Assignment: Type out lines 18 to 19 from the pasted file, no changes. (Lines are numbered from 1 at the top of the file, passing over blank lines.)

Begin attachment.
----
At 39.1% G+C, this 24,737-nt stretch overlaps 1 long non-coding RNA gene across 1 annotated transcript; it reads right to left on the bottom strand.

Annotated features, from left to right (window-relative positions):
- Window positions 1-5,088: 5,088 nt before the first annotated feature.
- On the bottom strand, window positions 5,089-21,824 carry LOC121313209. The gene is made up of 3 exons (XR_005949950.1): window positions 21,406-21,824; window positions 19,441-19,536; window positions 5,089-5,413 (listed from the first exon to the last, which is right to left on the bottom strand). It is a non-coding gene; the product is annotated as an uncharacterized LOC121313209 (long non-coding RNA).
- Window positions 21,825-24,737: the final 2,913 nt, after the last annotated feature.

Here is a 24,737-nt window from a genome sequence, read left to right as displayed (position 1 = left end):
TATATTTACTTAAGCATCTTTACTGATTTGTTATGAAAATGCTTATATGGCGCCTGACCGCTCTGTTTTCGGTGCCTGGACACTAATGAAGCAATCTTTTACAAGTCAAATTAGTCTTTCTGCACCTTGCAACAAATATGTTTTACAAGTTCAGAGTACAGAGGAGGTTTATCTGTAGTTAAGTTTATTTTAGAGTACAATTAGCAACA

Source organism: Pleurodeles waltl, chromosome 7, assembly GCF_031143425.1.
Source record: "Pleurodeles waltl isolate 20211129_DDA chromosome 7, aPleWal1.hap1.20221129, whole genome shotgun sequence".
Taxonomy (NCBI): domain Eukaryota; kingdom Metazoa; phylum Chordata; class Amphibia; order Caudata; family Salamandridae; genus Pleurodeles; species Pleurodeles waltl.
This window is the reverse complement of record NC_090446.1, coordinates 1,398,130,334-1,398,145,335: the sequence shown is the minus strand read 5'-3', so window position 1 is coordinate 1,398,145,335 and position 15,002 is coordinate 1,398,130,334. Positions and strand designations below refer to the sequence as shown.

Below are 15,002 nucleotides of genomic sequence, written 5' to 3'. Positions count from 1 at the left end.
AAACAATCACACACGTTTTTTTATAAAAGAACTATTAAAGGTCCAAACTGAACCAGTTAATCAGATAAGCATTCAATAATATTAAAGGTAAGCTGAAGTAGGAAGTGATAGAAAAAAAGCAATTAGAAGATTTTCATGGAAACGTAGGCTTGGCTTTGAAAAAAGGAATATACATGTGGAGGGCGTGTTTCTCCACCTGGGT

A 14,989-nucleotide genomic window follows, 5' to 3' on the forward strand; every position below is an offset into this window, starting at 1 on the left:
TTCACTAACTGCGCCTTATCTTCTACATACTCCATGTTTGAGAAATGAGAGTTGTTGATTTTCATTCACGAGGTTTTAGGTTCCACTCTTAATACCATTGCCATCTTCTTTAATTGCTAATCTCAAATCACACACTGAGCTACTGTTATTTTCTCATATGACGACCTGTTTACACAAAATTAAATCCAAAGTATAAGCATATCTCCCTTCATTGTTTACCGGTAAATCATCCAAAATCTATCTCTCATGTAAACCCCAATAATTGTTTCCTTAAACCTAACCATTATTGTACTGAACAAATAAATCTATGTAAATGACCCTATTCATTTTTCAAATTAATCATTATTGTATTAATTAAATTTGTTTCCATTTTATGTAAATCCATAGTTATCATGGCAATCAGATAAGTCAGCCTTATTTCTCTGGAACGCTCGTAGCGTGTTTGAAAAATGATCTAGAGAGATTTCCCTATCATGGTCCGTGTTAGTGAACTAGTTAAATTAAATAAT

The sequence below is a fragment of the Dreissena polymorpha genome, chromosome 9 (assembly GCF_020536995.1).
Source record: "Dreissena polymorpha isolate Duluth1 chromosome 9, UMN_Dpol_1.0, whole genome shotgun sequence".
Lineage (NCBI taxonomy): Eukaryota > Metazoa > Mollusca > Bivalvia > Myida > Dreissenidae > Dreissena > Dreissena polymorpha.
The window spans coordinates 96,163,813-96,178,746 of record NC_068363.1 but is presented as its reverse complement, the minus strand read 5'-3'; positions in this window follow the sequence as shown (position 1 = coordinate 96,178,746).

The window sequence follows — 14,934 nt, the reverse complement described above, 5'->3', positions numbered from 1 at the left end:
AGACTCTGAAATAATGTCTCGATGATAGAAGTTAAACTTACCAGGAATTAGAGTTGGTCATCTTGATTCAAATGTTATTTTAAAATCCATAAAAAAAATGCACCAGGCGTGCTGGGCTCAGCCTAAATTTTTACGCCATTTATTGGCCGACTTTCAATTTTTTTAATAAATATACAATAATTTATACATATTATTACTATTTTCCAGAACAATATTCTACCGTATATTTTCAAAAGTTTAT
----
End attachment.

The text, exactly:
Lineage (NCBI taxonomy): Eukaryota > Metazoa > Mollusca > Bivalvia > Myida > Dreissenidae > Dreissena > Dreissena polymorpha.
The window spans coordinates 96,163,813-96,178,746 of record NC_068363.1 but is presented as its reverse complement, the minus strand read 5'-3'; positions in this window follow the sequence as shown (position 1 = coordinate 96,178,746).